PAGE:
Tag: stone

Milford

Both on the way and returning from our most recent trip to Pennsylvania, we stopped at Milford, PA. Milford is the county seat of Pike County and is near where Pennsylvania, New York and New Jersey border each other. Below are some images of historic structures in town. I used the map on the historical plaque above to guide me through the Milford Historic District. Click on the links to visit sites that have more info about the individual structures in Milford‘s downtown. And note that we visited on a very overcast day. We also drove up the road from downtown to Grey Towers, the home of Gifford Pinchot. It was too late to take a tour of the house, but it would be a good place to visit in the future. By the way, did you know that Pinchot was born in a house in Simsbury, CT? You can read about that house over at Historic Buildings of Connecticut.

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Hans Herr House (1719)

Hans Herr House

Leaving State College, our destination was Lancaster County, PA. This is the heart of what is called the Pennsylvania Dutch (really Pennsylvania German) country. I visited four historic sites in the area over two days. On our first day in the area, I visited the Hans Herr House (1719), 1849 Hans Herr Dr, Willow Street, PA. This is the oldest surviving house in Lancaster County. Built by Mennonite settlers as a home and a meeting house, it is now a museum owned by the Lancaster Mennonite Historical Society. The house is small, but very impressive because it really has a medieval look. The house is made of stone and with its irregular placement of windows, it is quite a contrast with the types of houses I’m used to in New England. That is the great thing, for those interested in old buildings, about traveling to a region like Lancaster County, where the early settlers were not all English and had a quite different building tradition. In addition to the Hans Herr House, the property has has two later farmhouses, built by Herr descendants (one of which has the visitor center, the other is a private home), a reconstructed blacksmith shop and barn, and a barn with a large display of farm implements. Adjacent to the house, there is also an herb garden. › Continue reading…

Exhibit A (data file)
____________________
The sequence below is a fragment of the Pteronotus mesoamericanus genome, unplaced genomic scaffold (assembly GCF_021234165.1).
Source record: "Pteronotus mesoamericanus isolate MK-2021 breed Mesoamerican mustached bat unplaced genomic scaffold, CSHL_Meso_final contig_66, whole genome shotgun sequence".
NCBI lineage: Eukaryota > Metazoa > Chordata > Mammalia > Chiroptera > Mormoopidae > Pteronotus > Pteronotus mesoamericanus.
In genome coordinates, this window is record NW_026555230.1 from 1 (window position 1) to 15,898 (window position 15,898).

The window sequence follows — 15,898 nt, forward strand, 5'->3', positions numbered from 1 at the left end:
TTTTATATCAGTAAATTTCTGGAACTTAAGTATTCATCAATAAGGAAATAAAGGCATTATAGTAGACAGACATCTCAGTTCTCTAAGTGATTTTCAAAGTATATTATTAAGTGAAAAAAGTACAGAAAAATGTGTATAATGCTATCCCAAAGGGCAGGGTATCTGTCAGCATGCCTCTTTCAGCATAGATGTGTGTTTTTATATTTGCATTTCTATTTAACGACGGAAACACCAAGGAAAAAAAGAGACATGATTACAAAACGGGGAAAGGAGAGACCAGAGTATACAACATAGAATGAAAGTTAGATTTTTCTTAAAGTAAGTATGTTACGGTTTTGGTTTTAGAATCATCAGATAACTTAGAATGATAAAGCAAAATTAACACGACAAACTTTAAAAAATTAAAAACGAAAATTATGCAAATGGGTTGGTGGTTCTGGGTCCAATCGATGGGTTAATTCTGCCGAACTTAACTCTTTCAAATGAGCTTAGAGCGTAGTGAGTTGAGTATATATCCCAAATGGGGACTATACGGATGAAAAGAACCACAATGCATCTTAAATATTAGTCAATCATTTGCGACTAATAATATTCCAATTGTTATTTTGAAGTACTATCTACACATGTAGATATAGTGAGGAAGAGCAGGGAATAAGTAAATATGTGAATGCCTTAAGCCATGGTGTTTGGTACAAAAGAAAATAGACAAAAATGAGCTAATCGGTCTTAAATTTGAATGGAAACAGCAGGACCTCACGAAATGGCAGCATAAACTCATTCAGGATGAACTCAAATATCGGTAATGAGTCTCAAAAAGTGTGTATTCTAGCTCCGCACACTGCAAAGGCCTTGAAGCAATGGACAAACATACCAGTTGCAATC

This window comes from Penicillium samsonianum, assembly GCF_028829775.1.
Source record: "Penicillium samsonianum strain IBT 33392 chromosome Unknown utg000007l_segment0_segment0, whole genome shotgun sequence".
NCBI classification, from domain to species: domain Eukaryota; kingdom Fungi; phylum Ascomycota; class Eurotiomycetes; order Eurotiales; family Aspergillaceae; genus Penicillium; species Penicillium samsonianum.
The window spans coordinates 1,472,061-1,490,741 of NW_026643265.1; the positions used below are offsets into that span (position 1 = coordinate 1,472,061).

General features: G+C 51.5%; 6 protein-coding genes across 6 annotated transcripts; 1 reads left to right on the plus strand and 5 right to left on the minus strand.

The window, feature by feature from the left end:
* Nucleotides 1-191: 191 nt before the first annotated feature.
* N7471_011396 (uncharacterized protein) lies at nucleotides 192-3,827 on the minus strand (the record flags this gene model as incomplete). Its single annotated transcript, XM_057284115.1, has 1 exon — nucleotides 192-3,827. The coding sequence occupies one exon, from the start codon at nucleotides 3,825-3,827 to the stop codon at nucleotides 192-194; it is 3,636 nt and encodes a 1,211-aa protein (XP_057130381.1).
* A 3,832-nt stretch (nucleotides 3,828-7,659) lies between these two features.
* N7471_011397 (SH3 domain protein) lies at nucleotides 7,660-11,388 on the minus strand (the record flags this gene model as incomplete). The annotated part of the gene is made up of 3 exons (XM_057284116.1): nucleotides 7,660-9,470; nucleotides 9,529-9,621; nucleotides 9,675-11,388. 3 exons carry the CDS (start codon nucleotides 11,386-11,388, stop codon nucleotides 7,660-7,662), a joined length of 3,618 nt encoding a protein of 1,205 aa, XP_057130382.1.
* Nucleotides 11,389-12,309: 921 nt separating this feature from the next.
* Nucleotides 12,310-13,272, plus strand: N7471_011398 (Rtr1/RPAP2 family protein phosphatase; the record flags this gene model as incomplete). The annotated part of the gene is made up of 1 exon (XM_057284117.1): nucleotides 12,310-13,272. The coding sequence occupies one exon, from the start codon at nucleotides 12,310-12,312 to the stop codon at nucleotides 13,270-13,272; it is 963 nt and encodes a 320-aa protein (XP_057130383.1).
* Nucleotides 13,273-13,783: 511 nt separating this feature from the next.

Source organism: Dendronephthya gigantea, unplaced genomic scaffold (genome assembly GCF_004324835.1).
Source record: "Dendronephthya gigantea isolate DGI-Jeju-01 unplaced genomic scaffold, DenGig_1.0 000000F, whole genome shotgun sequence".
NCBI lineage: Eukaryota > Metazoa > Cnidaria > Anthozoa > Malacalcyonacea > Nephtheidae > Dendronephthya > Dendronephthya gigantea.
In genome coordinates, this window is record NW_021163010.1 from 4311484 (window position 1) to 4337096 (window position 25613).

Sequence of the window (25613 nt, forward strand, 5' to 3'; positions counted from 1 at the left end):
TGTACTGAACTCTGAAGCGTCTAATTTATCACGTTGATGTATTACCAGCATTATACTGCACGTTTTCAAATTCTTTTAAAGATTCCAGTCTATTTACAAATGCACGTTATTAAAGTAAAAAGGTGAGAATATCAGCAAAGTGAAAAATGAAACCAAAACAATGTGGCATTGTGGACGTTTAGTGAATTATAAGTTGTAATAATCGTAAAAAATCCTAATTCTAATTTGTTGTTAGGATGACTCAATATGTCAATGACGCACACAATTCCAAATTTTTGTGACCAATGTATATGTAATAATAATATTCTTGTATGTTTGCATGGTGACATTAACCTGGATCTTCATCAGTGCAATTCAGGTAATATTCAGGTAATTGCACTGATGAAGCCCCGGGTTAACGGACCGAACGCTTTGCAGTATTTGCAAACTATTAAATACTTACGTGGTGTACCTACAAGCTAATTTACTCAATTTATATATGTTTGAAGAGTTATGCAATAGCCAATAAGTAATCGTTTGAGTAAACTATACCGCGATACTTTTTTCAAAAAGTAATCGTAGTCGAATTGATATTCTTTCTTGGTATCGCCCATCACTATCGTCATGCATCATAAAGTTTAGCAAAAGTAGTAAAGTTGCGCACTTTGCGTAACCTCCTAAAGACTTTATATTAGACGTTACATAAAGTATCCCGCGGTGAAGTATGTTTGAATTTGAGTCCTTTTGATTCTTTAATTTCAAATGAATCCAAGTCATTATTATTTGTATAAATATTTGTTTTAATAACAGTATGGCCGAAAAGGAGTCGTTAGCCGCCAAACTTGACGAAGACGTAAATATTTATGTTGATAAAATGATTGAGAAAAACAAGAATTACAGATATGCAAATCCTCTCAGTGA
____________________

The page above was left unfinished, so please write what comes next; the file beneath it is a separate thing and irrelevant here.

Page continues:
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Graeme Park (1722)

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After visiting Hope Lodge, it was a brief trip over to Graeme Park, in Horsham in Montgomery County, PA. The blur in the picture above is not a ghost. Instead, I blurred our tour guide for the sake of privacy! This historic home was built in 1722 for William Keith, who was colonial Deputy Governor of Pennsylvania (for the then absent Penn family) from 1717 to 1726. The house, which was later named Graeme Park for Dr. Thomas Graeme, is a beautiful stone structure with striking blue trim. As for the interior, the rooms are mostly empty with just a few items of furniture, so the emphasis is on the paneling of this distinctive home. › Continue reading…

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